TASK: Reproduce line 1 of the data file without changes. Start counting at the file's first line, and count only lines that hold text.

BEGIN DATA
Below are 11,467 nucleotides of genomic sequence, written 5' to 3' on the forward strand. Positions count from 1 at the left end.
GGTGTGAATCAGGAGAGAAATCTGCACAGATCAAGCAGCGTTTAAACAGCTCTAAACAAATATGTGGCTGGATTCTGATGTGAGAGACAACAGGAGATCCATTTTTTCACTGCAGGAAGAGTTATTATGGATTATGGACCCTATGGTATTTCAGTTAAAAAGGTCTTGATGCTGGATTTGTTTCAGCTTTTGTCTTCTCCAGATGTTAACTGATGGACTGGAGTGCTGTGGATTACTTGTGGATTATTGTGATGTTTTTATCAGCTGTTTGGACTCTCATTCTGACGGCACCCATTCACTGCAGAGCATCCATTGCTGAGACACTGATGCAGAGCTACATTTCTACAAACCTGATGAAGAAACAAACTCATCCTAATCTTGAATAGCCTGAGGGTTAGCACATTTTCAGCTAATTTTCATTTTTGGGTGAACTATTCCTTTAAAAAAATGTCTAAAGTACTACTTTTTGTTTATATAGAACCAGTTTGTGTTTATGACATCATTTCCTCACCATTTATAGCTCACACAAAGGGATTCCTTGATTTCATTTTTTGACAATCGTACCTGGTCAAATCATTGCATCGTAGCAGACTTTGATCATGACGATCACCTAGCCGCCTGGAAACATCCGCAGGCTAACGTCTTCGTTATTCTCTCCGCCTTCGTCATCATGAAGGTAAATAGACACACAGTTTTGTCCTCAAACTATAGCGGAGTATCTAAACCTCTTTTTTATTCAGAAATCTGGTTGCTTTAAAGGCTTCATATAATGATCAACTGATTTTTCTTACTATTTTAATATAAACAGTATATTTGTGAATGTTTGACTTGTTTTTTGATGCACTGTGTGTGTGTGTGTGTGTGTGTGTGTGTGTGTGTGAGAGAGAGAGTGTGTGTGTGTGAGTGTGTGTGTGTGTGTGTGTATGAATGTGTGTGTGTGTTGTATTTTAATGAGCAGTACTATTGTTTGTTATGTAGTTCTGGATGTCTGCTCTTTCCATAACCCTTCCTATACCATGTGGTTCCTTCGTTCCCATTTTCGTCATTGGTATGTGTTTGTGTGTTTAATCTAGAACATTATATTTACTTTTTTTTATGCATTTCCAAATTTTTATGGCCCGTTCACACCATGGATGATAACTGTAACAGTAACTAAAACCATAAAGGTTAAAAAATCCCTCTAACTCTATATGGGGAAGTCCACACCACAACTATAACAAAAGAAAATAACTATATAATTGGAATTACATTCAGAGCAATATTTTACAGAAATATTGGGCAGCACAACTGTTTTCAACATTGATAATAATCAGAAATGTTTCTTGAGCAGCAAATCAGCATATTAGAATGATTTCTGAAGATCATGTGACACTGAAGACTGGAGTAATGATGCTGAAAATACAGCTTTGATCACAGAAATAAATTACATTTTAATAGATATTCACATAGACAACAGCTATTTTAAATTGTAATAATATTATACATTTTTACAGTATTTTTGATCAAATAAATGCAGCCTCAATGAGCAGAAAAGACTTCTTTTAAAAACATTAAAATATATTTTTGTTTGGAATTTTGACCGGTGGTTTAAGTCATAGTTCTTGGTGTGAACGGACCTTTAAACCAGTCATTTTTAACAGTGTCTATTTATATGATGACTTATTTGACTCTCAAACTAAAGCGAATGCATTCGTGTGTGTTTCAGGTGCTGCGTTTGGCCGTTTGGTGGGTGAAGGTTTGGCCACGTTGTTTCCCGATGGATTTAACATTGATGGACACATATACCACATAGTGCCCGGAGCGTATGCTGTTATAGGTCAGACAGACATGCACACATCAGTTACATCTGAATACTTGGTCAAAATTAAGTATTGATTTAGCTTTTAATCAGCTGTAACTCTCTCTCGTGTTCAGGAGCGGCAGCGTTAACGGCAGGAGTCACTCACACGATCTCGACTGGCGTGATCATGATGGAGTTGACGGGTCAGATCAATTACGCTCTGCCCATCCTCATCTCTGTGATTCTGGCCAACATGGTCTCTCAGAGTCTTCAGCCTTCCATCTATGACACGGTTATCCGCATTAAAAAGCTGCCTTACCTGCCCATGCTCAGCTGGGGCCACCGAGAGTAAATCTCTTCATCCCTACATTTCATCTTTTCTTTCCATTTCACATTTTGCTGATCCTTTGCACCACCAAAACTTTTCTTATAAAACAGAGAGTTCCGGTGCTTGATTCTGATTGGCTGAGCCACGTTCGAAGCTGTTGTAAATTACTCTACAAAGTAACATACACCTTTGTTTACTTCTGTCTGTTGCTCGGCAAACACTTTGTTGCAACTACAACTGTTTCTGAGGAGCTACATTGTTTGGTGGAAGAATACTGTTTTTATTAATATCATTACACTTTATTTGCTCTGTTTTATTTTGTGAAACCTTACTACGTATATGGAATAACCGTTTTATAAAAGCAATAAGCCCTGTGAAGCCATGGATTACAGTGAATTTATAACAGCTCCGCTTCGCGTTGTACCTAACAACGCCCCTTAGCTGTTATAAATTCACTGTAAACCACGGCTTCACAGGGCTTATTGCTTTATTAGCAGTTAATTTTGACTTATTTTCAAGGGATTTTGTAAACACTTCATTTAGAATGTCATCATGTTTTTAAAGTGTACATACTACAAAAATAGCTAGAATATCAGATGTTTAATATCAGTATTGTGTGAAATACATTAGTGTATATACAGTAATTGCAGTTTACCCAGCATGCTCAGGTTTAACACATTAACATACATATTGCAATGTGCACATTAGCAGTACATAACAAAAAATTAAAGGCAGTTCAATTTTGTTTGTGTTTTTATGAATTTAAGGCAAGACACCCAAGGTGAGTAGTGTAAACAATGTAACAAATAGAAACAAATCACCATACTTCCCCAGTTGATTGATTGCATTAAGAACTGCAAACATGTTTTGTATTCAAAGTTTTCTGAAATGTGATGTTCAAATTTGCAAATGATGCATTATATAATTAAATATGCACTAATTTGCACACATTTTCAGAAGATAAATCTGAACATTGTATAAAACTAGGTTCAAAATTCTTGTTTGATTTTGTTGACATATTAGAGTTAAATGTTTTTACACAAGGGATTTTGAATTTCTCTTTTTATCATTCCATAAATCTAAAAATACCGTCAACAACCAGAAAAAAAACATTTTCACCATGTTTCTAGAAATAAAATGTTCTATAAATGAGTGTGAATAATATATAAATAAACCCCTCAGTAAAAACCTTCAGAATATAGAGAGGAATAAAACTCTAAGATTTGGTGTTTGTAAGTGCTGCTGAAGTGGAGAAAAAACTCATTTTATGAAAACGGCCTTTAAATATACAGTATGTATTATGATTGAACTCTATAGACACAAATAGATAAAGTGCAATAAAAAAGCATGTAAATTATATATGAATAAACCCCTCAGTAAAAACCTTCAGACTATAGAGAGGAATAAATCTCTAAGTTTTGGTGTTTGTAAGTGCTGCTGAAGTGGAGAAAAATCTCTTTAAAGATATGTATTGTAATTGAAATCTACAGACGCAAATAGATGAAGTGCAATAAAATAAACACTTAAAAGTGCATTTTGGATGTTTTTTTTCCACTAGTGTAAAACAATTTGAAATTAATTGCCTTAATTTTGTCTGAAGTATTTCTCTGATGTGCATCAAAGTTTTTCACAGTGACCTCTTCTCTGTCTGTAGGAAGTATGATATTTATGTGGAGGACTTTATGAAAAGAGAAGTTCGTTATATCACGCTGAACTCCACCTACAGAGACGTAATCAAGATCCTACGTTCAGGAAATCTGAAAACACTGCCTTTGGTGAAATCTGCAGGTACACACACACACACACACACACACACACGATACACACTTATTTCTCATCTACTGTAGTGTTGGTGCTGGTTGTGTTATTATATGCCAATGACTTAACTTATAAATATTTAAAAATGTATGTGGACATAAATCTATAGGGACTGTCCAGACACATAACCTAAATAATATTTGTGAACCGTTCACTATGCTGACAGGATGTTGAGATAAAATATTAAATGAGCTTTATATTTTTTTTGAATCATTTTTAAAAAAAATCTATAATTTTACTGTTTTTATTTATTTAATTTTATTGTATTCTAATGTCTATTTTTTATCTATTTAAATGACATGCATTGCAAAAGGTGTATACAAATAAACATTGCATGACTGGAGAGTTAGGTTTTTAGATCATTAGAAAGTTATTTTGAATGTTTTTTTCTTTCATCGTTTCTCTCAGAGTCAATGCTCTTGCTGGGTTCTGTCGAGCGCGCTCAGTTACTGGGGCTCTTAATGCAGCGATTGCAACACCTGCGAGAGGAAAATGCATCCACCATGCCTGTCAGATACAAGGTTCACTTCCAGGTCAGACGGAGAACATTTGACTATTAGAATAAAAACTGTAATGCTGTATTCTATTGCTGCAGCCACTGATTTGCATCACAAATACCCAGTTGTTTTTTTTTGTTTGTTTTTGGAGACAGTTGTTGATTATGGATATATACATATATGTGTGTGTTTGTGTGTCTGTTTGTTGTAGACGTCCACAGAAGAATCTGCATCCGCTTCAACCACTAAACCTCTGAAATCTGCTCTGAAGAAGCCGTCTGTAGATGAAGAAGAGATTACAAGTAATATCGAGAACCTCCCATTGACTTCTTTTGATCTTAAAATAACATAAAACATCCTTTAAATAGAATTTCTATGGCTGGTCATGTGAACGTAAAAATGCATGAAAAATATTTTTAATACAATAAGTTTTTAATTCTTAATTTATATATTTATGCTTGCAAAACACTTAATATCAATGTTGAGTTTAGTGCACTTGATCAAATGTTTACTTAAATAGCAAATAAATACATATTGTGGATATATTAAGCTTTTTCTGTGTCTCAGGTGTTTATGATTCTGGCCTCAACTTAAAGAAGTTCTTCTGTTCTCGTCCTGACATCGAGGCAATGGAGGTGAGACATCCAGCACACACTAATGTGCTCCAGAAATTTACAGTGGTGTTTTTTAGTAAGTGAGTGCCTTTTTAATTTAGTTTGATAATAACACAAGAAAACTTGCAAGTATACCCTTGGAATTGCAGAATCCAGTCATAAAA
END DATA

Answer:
Below are 11,467 nucleotides of genomic sequence, written 5' to 3' on the forward strand. Positions count from 1 at the left end.